For enthusiasm and research Catherine Merridale deserves five stars but despite having visited Moscow both before and after the collapse of Communism and been inside the Kremlin I found this history hard goingThe opening chapters seem padded out since there is little to say about the rural backwater of Moscow and the wooden fortification of the initial Kremlin when Kiev was the centre of activity for the region In the later Middle Ages the political rulers on one hand and religious patriarchs on the other are hard to distinguish with the exception of Ivan the Terrible who tried without success to interest Elizabeth 1 of England in marriageFor me the book begins to come alive from the time of Peter the Great in the C17 through Napoleon’s destruction of Moscow to the impact of Communism and Putin setting out to harness the aura of the “red fortress” to cement his authority Perhaps this is because it is easier to engage with people and ideas rather than often arbitrarily selected facts about buildings I accept that this book may be invaluable for students but for the general reader it is somewhat longwinded with a good deal of dry detail outside the entertaining anecdotes which makes for a somewhat indigestible potted history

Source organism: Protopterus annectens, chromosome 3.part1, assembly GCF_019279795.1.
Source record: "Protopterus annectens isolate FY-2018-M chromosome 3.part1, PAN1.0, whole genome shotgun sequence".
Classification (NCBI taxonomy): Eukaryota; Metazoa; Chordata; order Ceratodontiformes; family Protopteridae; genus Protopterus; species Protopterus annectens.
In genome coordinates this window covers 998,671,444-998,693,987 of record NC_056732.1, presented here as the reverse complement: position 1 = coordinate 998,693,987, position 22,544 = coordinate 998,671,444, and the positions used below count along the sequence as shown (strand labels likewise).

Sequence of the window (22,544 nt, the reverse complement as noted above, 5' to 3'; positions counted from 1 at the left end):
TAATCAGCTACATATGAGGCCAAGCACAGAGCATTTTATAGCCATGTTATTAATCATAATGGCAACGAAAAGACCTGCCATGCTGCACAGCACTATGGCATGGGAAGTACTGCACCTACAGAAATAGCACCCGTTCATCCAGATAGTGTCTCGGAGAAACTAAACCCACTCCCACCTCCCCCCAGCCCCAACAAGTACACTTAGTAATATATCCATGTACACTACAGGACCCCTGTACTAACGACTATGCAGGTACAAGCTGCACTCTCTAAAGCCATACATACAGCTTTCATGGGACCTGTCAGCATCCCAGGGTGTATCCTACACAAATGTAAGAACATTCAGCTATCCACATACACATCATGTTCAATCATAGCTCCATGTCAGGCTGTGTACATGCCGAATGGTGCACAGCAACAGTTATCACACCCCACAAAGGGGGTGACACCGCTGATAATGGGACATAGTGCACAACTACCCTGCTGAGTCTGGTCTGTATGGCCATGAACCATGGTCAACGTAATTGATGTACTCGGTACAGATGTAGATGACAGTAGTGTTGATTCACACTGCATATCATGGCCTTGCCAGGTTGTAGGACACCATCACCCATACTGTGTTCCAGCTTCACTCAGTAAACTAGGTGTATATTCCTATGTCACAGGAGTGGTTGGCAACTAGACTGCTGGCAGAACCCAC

7. Ed Ed says:

    A fantastic introduction to the broad sweep of Russian history through the lens of the pretty ill treated Kremlin complex Ms Merridale's depth of research is accompanied by a great turn of phrase and the ability to keep the reader interested through a sometimes dizzying whirl of dynastic change I particularly enjoyed the coverage of the grim days of the Stalin purges and the role of the Kremlin in attempts to legitimise the post communist 'democratic' settlement Ms Merridale's attempts to demonstrate the historical flexibility of Russia and its people as a counter to perceptions of an ingrained authoritarian streak in the Russian national character is not particularly convincing however and her readable and competent overview of their history particularly the 1617th century Time of Troubles period the Civil War and the early 1990s is likely to cement the view that Russians want strong government precisely because they feel they have so much to fear from its opposite But none of this takes away from a great read that wonderfully illustrates the frenetic chaotic destructive and romantic history of this tiny area Would definitely recommend